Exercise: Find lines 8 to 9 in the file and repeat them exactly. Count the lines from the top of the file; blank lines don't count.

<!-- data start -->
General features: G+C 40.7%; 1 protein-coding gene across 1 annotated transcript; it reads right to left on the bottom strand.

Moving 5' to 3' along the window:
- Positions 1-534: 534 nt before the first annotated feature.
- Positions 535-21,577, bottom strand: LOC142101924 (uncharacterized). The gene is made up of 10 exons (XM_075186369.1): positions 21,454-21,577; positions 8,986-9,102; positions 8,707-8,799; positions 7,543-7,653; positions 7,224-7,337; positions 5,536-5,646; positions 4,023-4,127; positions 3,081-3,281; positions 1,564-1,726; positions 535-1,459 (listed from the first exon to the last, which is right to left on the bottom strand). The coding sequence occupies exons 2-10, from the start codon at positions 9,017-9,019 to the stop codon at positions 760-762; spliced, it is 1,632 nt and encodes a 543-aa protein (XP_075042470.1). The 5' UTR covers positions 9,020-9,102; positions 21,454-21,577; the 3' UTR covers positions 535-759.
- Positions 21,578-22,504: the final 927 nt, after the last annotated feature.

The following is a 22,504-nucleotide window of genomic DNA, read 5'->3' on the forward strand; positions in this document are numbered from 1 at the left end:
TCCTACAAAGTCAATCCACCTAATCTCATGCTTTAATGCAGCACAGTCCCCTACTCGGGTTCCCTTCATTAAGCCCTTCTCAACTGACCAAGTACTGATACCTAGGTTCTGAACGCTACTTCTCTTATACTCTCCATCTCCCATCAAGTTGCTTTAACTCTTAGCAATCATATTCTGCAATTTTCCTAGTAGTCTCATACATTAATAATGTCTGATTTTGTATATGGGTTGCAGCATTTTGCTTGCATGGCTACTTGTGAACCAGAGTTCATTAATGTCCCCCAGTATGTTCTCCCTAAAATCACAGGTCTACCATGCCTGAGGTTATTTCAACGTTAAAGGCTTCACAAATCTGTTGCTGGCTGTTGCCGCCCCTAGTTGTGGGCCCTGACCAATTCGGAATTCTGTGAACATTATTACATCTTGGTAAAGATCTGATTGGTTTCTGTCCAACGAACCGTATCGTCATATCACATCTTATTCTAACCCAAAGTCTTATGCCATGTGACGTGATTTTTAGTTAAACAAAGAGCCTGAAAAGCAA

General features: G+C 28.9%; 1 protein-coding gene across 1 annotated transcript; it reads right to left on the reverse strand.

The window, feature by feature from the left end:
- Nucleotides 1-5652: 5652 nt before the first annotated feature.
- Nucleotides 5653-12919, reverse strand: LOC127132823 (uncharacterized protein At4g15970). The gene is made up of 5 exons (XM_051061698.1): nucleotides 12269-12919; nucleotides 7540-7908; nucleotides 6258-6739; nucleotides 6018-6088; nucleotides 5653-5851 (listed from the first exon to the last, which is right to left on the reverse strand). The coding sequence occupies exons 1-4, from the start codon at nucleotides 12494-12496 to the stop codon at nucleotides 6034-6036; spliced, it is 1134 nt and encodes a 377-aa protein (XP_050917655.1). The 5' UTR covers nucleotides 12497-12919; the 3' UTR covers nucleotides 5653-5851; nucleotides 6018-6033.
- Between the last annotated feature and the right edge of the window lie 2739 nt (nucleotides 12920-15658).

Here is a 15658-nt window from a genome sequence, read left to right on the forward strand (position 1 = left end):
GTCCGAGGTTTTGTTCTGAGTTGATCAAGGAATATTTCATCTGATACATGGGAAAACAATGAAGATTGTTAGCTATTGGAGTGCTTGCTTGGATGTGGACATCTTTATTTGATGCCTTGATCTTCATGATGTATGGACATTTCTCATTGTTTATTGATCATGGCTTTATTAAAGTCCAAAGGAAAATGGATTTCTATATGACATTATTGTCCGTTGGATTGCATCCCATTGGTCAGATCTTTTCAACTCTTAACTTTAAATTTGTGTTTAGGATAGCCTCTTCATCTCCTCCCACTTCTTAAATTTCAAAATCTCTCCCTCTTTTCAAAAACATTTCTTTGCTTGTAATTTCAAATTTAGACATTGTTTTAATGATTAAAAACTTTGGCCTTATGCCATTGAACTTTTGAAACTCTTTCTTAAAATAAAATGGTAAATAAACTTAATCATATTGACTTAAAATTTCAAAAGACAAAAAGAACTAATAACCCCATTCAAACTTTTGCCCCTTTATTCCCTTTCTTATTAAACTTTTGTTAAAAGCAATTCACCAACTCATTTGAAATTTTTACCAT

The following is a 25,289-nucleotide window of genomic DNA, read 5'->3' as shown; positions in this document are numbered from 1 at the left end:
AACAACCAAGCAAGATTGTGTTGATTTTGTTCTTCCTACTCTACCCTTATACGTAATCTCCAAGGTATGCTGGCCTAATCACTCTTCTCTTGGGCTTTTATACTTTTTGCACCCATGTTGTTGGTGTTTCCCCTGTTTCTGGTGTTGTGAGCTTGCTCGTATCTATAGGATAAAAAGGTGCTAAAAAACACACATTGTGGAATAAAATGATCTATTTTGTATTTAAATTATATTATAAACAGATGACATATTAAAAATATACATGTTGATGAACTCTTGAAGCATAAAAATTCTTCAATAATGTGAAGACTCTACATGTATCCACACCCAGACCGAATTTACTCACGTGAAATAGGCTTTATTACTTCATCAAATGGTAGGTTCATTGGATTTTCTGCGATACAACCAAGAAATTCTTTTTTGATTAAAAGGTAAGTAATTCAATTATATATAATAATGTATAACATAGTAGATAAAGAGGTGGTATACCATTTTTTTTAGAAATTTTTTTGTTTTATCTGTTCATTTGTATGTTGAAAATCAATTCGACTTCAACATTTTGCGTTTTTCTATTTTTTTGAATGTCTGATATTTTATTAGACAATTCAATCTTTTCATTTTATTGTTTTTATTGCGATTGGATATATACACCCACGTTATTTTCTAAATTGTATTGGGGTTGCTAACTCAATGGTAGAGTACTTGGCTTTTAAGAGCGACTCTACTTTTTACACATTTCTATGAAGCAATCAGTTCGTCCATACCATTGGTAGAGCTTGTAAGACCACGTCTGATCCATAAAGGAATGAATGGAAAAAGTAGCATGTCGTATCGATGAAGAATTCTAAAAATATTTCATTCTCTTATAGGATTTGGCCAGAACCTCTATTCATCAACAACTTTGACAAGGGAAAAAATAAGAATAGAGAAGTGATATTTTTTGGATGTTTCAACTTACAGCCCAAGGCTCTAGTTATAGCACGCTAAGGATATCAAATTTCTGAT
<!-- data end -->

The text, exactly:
General features: G+C 28.9%; 1 protein-coding gene across 1 annotated transcript; it reads right to left on the reverse strand.

The window, feature by feature from the left end: